A first layer constitutes the modules themselves, each of them trained and tested with parameters optimised on the different data sets available (the different sources of information). It may be desirable to try different classification/prediction models for each of the modules and then chose the best one in terms of smallest residual error. Error minimization methods are well known in the art and need not be described further herein.
A second layer constitutes classes. All the class-elements of the second layer are fully connected with the module-elements of the first layer. A third layer in this example is the final outcome element, a combined output from all class-elements of the second layer. The third layer element is connected fully to the previous layer elements.
Elements from the different layers are connected through connection weights β1, 1-β1, β2, 1-β2, and α as shown in
(1) The first method is based on an exhaustive search in the parameter values space, so for every combination of the parameter values a new system is generated and tested. The parameter values that give the system the highest accuracy are selected for the use in the medical decision support system in a clinical environment.
For the B-Lymphoma case study , values for the IPI (International Prognostic Index) are available for each of the 58 samples. Samples were stratified into 5 strata according to their IPI as follows:
Using the IPI stratification, a single prediction factor and a Bayesian classifier gives a prediction accuracy of 73.2%. Using gene expression data and an EFuNN classifier gives an accuracy of 78.5%. The combined model accuracy, for β1=β2=0.75 and α=0.4, gives an overall accuracy of 87.5% if 56 examples are used for the first module. If the number of the IPI examples increases the overall accuracy of the first module increases because the IPI module is independent from the gene expression module (see reference ).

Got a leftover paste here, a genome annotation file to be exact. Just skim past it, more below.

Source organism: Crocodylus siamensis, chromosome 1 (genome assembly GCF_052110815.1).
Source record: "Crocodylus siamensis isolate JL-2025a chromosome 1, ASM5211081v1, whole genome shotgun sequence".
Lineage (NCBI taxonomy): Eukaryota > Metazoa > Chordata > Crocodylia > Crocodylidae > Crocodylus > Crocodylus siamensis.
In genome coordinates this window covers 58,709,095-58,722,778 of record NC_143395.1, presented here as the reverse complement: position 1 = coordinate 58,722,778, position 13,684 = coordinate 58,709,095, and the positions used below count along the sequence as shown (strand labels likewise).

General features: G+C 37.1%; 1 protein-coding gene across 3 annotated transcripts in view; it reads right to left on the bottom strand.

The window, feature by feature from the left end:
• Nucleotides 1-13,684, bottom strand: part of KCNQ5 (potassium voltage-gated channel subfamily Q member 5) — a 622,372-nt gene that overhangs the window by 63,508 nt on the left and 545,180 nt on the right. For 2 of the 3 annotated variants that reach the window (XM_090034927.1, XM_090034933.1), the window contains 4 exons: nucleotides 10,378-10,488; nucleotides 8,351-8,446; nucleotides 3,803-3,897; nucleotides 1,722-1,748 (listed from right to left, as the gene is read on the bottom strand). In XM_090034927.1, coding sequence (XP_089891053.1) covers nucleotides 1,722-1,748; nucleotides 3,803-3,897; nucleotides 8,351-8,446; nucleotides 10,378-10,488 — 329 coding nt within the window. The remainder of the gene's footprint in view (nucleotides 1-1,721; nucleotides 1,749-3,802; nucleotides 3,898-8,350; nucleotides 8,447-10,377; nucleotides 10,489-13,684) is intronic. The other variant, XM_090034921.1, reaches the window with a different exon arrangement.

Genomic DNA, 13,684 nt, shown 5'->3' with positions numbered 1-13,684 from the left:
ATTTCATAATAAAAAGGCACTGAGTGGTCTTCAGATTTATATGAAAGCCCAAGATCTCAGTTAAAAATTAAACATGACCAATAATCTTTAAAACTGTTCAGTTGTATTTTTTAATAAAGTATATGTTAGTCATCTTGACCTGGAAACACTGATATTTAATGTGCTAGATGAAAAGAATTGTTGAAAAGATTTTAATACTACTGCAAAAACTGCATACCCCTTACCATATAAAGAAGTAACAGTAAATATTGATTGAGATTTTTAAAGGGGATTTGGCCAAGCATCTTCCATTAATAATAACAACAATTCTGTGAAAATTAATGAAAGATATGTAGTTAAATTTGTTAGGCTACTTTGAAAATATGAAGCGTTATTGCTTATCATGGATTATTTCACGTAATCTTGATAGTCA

(2) The second method is a statistically based specialization method used for the selection of optimal parameter values. Each class output of each module is weighted with the normalised class accuracy calculated for this module across all the modules in the system. Continuous output values for the class outputs (e.g. 0.8 rather than 1) are multiplied by the weights, and the sum of the weighted output values from all modules constitutes the final output value for the class. A class is chosen with the highest output value. This is similar to the principle of statistically based specialisation . The method is illustrated on the following example.
Step 1: Assume that the combined model consists of three modules:
Step 2: Assume that each of the three modules produces different prognostic accuracy as follows: module one: 90% (88 and 92 for each class); module two: 70% (65 and 75 for each class respectively) and module 3: 80% (75% and 85% for each class respectively). By using a combined output at a higher-level decision module for the final prognostic evaluation, the total accuracy increases to 92% as explained below.